Selena + Chef is in season 4 on HBO Max, where the pop star and makeup maven learns to cook a variety of dishes from professional chefs.
During episode 2, which is co-hosted by Top Chef winner chef Kristen Kish, viewers were caught by surprise when Kish whips out a gravity bong and smoker attachment to infuse some greek yogurt for a Mexican corn-inspired dish.
As a cannabis editor, I knew instantly what type of smoking apparatus was on display: The Stündenglass is an iconic water bong that uses gravity to create voluminous clouds of smoke.
Still, I had never seen it used for anything other than smoking cannabis. Was I really about to see Selena Gomez grab some nugs and infuse her greek yogurt with weed?
Instead, the burgeoning cook used the device to burn wood chips with a tray cloche attachment to add smokiness and depth to the Greek yogurt. Then, Kish had Gomez spread the yogurt over a flat plate in a thin layer to maximize the ingredient’s exposure to the smoke.
The end result? A golden-brown and almost meringue-like texture.
Call me hopeful, but there were some knowing glances and giggles as Chef Kish introduced the Stündenglass set-up. While they never speak a word about Mary Jane, Gomez’s eyes lit up with glee as she spun the device, allowing gravity and water to percolate and dispense smoke.
“It’s a $600 water bong, is what it is,” jokes Chef Kish in response to Gomez’s amusement, reading between the lines. (Technically, it’s a $600 bong and a $200 dome attachment.)
This isn’t the first time Gomez has smiled over cannabis references, she shared with Jimmy Kimmel Live about the first time she learned how to use a bong. In 2012, during her press tour for Spring Breakers, Gomez laughed about needing the cast and crew needed to teach her how to use a bong for her role in the movie.
Stündenglass’ star-studded collabs aren’t the brand’s only claim to fame
A viral 2018 clip of Seth Rogan is still the first thing that comes to mind when I think of Stündenglass. Since then, the brand has launched multiple celebrity collaborations, including Taylor Gang designed with Wiz Khalifa, Dr. Greenthumb with B-Real of Cypress Hill, and a Cookies edition created with rapper and entrepreneur Berner.
In addition to partnering with famous artists and brands, Stündenglass has made a name for itself within the culinary community: The multi-faceted device is used by professionals and everyday folks to create “next-level recipes by adding our signature rich smoky flavour to their favourite dishes and drinks, says Chris Folkerts, CEO of Grenco Science in an email interview with Leafly.
“Stündenglass’ versatility allows us to introduce it to a wide audience. We are lucky to have a product that appeals to not just cannabis consumers but also aficionados of cocktails and cuisine,” explains Folkerts.
Smoke infusions aren’t the same as edibles
Typically, a cannabis “infusion” refers to the addition of cannabinoids like CBD and THC to a dish to create edibles. The infamous pot brownie is an excellent example of this, where cannabutter or another conduit is used to create a certain effect.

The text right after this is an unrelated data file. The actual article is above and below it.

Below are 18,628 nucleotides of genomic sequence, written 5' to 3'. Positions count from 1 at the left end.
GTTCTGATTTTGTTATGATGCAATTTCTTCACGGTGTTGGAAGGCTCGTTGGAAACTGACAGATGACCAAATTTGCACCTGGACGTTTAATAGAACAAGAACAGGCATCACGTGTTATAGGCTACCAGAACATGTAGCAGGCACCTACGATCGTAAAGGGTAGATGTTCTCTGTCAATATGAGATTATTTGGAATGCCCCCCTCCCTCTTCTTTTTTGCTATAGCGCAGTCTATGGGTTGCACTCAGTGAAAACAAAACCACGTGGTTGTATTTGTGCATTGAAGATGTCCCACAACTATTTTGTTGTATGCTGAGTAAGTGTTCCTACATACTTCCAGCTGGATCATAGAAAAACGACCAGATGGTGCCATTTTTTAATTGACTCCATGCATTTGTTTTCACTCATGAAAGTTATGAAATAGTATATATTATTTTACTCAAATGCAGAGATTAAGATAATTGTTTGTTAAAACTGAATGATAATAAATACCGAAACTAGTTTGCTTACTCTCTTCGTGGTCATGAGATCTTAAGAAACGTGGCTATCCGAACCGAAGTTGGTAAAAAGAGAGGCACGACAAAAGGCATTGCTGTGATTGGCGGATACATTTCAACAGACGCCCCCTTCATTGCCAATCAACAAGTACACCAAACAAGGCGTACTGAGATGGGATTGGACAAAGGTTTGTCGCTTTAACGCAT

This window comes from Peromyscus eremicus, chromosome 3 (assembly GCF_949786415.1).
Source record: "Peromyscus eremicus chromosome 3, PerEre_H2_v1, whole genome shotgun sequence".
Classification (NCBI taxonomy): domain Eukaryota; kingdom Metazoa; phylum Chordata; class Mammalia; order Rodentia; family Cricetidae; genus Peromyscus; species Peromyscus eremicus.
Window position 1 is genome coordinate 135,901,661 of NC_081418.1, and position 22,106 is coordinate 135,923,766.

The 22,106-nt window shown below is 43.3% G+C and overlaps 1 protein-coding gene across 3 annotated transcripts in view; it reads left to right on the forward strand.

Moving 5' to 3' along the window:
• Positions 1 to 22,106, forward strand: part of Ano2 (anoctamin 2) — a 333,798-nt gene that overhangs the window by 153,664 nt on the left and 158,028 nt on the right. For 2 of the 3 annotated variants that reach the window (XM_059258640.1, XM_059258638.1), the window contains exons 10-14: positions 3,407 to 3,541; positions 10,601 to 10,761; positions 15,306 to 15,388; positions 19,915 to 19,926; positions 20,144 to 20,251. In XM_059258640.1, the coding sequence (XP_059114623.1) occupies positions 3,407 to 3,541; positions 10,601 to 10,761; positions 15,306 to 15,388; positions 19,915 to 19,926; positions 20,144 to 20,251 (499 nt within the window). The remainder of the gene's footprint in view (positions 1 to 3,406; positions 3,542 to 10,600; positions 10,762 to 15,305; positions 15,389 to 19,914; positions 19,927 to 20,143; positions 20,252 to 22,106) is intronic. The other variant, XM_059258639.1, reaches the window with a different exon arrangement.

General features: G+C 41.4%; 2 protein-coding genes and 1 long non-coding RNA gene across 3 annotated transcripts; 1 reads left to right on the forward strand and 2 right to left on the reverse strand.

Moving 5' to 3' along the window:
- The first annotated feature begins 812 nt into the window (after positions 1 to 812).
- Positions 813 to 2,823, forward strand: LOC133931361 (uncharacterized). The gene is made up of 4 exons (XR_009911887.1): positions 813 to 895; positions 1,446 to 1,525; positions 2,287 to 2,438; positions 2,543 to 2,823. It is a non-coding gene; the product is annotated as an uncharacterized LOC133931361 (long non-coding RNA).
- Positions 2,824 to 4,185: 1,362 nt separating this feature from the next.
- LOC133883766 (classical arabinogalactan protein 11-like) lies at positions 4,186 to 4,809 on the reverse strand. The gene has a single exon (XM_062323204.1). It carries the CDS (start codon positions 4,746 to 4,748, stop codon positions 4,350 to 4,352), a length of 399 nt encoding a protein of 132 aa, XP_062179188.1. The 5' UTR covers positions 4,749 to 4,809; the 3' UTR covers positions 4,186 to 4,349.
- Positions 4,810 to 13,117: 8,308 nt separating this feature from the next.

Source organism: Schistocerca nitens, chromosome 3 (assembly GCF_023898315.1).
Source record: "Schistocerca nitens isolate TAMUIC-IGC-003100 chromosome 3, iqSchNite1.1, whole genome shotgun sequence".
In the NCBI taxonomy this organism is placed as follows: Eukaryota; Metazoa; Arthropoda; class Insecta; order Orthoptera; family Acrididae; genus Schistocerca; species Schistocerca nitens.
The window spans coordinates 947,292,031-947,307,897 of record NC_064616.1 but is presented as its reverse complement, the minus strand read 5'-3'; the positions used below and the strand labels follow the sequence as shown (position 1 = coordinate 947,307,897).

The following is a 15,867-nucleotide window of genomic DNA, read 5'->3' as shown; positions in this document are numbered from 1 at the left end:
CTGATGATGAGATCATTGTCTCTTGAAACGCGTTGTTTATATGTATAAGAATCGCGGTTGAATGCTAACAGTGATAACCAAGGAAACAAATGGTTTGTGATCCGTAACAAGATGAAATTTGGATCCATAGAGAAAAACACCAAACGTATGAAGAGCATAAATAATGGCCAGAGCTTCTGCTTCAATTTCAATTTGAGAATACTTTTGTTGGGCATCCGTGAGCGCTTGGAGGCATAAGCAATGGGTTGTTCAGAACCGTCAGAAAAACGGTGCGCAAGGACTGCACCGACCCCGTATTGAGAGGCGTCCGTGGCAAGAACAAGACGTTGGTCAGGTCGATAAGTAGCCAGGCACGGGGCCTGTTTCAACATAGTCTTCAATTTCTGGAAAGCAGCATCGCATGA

“Stündenglass does not create edibles but elevates food and drinks from ordinary to extraordinary.”
Chris Folkerts, CEO of Grenco Science.
Using smoke to infuse food, however, is an adventure for the senses—not just a way to get high. There is no doubt about it: Stündenglasss provides a gastronomic spectacle. While the price tag is high, so is the quality of experience.
On top of the visual entertainment the bong intrinsically provides, gravity infusers are also explorative tools for connoisseurs who appreciate quality aromas, flavours, and creative experiences of all kinds.
“It excites all the senses,” shares Folkerts. “Watching the smoke pull in, hearing it bubble, the smell of the wood chips firing, and the taste of a smoke-infused food or beverage. It’s an experience that people like to share both in real life and on social media. The incredible feedback from consumers, chefs and mixologists motivate us to continue innovating for the market.”
We asked a weed-inspired chef how to make infusions with actual cannabis smoke
As a self-proclaimed professional pothead, I wasn’t particularly keen on using wood chips to smoke Greek yogurt, or any food for that matter, when I could be using cannabis.
Since the folks at Stündenglass were understandably unable to tell me how to make this dish with actual weed, I tagged in culinary cannabis expert Chef Jordan Wagman to understand the nuances of smoke infusions.
What strain is best for infusing yogurt? Why would someone use smoke instead of oils or butter? Are there any particular foods that are begging to be smoked? Is it a waste of perfectly good weed smoke to marinate food?
“In my experience, smoking is adding flavour and aroma complexity, [the dish] wouldn’t necessarily be ‘infused’, per se,” Chef Jordan Wagman, director KIND media and events told Leafly.
“In one of my dinners, which can be 10-15 courses, aroma and flavour are often enough. Not every course in an infused experience needs to be intoxicating or have cannabis at all.”
Chef Wagman explains that regardless of whether you use aromatic herbs, cannabis, or other ingredients, it all comes down to the sensory experience when using smokers. Strains don’t particularly matter as the smoke is infusing aromas and flavours, not cannabinoids.
“I wouldn’t recommend a strain, but I would want to highlight the acidity of yogurt and pair it with something very high in citrus (limonene),” he says.
As for the best ingredients to use in a smoker?
Chef Wagman suggests, “The best items to smoke are those that are porous. For example, an apple with skins wouldn’t be a great candidate but the moment you peel the apple, exposing the flesh, it becomes the perfect fruit to smoke. Carrots should be blanched in boiling water, creating pours, before smoking. Cheese and meats are also high up on my list of foods that I love to smoke.”